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I tried to find the answer for this questions but it is very difficult because I don't really know what to write I guess. I already tried "sequential referencing to columns", "indexing columns", and of course "equivalent of HLookup, but nothing seems to work.

Anyway, here comes my question:

I have a table in Excel that has one entry (the identification unique key) in column 1 with 1700 different values (rows). Each of these rows has about 100 columns (that correspond to that key).

I need a procedure to scan this table sequentially and mach the ID entry (in the first column) to the entry in each column and return the value in the corresponding cell.

It would be something like:

For row=1 to N do
    For column = 1 to N do
        Result <- cell[i,j]
    End for
End for

My problem is how to scan the column, because I don't know how to reference the column with some index?

If this is really impossible, do you have any idea about how else I could solve this? For instance copying all the values that are spread across the columns and "transposing" them so they become a single column somehow repeating several copies of the ID_Key on another column?

Thanks for the help!

Excel data:

ID      Date0   DateF   Jun-26  Jun-27  Jun-28  Jun-29  Jun-30  
---------------------------------------------------------------
10006   1926    1953    67.743  71.245  70.139  70.139  70.139  
10014   1926    1961    13.005  12.787  12.63   13.871  14.896  
10022   1926    1960    13.567  13.996  14.326  14.552  14.025  
10030   1926    1966    15.924  17.487  18.771  20.508  20.488  
10049   1926    1932    11.984  12.848  13.34   59.145  61.094  
10057   1926    1968    8.234   8.376   8.448   7.577   8.966  
10065   1926    1929    16.609  15.727  13.849  18.062  -99.99  
10073   1926    1938    14.789  14.912  14.571  15.321  14.926  
10081   1926    1930    1.769   1.83    1.881   1.731   1.703  
10102   1926    1953    14.474  16.604  19.184  21.49   27.895  
share|improve this question
    
Your question is a little unclear.. You mentioned you have a table in Excel? Are you referring to Excel or SQLServer? One of the advantageous of having SQL querying is to let you search by index. –  bonCodigo Nov 17 '12 at 6:28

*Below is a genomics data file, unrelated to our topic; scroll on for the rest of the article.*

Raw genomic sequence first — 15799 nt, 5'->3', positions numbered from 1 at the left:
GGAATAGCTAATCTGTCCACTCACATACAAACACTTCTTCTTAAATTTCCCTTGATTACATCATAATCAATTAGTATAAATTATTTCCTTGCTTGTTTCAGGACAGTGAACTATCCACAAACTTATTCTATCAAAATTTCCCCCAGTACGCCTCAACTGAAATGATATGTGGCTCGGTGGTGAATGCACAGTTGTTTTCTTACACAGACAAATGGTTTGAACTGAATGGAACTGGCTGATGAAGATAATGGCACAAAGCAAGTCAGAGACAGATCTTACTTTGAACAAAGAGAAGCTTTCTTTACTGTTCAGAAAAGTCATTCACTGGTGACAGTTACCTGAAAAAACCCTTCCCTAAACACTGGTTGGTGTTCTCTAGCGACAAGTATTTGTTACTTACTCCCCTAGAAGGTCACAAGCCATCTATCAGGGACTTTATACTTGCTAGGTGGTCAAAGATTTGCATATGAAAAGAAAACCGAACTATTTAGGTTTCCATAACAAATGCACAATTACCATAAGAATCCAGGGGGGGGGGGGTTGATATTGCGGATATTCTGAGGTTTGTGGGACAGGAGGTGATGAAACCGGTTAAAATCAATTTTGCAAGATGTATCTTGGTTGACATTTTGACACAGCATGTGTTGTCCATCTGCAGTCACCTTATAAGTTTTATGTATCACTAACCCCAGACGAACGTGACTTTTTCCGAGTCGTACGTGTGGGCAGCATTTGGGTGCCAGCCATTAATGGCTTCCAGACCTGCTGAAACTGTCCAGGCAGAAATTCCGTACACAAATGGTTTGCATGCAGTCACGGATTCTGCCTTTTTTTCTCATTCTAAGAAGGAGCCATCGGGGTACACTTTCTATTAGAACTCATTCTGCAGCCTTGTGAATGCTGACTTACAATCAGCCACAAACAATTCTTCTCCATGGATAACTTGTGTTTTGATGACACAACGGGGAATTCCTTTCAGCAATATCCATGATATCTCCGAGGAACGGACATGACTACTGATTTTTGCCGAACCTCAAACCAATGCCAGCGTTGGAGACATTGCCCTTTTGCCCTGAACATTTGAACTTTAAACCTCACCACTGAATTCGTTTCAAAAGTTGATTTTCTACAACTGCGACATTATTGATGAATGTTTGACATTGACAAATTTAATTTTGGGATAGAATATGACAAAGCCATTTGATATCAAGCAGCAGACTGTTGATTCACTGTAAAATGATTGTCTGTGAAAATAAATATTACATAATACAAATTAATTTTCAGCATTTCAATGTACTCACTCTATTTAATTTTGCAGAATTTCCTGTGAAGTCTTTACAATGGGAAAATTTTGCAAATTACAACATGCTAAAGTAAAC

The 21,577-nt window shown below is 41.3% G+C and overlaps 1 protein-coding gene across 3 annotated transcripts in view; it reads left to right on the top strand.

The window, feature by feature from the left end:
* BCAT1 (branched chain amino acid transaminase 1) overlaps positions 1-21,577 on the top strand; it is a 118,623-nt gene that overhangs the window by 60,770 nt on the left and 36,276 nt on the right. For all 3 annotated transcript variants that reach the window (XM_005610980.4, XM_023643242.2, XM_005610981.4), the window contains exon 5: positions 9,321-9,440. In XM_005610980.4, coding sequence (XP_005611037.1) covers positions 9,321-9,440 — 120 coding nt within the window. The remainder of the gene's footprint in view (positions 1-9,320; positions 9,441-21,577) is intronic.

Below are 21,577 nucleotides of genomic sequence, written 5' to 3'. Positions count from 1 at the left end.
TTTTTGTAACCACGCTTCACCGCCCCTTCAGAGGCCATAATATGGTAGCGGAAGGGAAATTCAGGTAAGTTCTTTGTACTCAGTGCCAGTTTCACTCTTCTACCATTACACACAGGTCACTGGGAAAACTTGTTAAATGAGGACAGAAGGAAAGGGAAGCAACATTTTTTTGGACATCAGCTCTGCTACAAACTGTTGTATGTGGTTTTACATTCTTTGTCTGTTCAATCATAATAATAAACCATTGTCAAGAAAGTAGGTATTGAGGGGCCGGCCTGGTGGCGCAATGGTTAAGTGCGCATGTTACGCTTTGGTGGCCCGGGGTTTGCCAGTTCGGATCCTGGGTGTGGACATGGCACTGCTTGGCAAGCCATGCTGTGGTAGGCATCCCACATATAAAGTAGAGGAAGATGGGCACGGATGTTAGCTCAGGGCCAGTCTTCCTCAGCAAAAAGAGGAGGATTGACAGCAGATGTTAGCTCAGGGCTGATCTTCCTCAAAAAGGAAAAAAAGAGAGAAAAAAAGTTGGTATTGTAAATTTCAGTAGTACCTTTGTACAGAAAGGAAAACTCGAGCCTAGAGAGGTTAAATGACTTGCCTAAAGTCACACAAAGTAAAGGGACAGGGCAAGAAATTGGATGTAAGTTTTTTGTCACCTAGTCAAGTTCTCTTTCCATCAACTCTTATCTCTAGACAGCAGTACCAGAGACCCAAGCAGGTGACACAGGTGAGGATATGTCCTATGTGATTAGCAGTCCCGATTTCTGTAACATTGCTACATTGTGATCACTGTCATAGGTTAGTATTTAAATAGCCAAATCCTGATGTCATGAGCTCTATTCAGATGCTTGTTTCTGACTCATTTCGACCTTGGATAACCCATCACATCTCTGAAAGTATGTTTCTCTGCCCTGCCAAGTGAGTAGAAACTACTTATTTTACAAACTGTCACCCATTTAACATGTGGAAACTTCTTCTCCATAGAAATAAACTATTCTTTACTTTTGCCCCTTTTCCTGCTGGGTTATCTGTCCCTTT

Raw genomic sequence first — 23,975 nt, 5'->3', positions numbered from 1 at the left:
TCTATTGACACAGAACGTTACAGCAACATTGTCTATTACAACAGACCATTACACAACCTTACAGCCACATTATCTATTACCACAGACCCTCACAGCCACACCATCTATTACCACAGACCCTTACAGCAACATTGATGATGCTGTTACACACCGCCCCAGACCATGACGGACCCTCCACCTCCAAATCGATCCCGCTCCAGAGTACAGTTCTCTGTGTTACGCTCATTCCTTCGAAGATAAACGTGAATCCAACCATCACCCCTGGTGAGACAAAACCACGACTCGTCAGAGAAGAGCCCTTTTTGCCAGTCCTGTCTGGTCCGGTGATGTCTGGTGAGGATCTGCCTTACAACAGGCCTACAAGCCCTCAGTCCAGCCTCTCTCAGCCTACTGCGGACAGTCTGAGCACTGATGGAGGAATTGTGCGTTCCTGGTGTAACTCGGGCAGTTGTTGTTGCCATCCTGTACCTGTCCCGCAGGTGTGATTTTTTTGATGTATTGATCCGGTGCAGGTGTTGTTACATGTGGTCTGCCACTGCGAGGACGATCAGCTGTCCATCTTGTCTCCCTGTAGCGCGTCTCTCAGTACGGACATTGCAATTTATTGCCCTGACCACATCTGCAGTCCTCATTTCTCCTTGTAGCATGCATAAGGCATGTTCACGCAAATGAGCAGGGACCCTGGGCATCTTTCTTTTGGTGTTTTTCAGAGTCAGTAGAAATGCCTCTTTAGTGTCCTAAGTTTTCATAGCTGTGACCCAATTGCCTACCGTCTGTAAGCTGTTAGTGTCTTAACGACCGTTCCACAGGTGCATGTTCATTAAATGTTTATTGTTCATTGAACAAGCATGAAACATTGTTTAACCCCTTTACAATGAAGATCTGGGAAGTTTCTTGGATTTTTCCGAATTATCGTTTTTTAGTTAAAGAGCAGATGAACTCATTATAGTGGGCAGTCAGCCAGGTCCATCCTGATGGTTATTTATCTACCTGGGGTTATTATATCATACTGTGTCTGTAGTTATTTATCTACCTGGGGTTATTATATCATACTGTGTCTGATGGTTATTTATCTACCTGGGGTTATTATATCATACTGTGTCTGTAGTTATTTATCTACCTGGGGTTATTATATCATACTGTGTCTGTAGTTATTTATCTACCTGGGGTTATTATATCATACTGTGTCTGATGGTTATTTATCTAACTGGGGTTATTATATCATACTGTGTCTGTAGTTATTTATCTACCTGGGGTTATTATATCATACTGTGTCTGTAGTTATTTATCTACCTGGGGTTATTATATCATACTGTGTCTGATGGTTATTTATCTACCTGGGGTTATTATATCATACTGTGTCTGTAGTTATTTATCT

The table is in Excel, but what I want is to import it to SQL... –  Compra Dor Nov 17 '12 at 6:30
    
By the way, SQL lets you seach using the index for the row_number right? Not using the index of the column something like the "column_number=1", then "column_number=2" and so on (at least I think) –  Compra Dor Nov 17 '12 at 6:31
    
Can you post a screen shot of your Excel data? –  bonCodigo Nov 17 '12 at 6:37
    
It sounds like you should break free of the restrictions that Excel placed on you. Start back a step, with the conceptual design of your data. Decide what was meant to be expressed by the rectangular Excel format. Then create the conceptually equivalent in the DBMS. –  John Saunders Nov 17 '12 at 6:46

2 Answers 2

up vote 1 down vote accepted

The first thing you need to do is transform this data into something resembling a database table. I'd suggest you use UNPIVOT to do this.

So, part of your query would be like:

SELECT ID,Date0,DateF,PDate,Value
FROM Table t
  UNPIVOT (Value FOR PDate IN ([Jun-26],[Jun-27],[Jun-28],[Jun-29],[Jun-30])) AS up

Which would give you some rows that look like this:

ID      Date0   DateF   PDate    Value
10006   1926    1953    Jun-26   67.743
10006   1926    1953    Jun-27   71.245
10006   1926    1953    Jun-28   70.139
10006   1926    1953    Jun-29   70.139
10006   1926    1953    Jun-30   70.139
10014   1926    1961    Jun-26   13.005

You could place this in a subqeury or CTE. Now, you can build a sensible piece of SQL since you no longer have repeating columns containing the same types of data.

If you need to, you could PIVOT again at the end to turn it back into this Excel style sheet, but I wouldn't recommend it.

share|improve this answer
    
Thanks a lot for that! –  Compra Dor Nov 17 '12 at 16:59

The simple answer is: No, you cannot iterate through the columns of a table.

But you can get column information (name, type, size etc.) for each column using a simple query and then construct a string which represents a query

SELECT * FROM sys.columns WHERE object_id = OBJECT_ID('dbo.yourTableName') 

Here's a function to create a query over all columns of a certain type. It accepts 3 parameters: table name, some constant value and a datatype ('float' or 'int') Usage:

select dbo.BuildNumericQuery('MyTable','123','float')

It will create a string which looks something like

'select * from MyTable where Field1=123 or Field2=123 or .... '

And here the code (tadaaa):

create function BuildNumericQuery 
(
  @table varchar(80), 
  @value varchar(10), 
  @datatype varchar(10) 
)
returns varchar(1000)
as
begin
  declare @column varchar(80), @query varchar(1000)
  declare x cursor for
    SELECT name FROM sys.columns 
      WHERE object_id = OBJECT_ID(@table) and (1=
         case when @datatype = 'int' 
               and system_type_id in (48,52,56,127) then 1
              when @datatype = 'float' 
               and system_type_id in (60,62,106,108,122) then 1 
              else 0 end)
  open x
  fetch next from x into @column
  while @@FETCH_STATUS=0 begin
    set @query= case 
      when @query is null then '' 
      else @query+' or ' 
      end + @column+' = '+ @value
    fetch next from x into @column
  end
  close x
  deallocate x
  set @query='select * from ' + @table + 
    case when @query is null then '' else 'where '+@query     
    end
  return @query
end

However, this is not the good solution. Refactoring the table schema is the real deal.

share|improve this answer
    
Thanks for that as well Alzaimar! I agree that refactoring the table is better... –  Compra Dor Nov 17 '12 at 17:00

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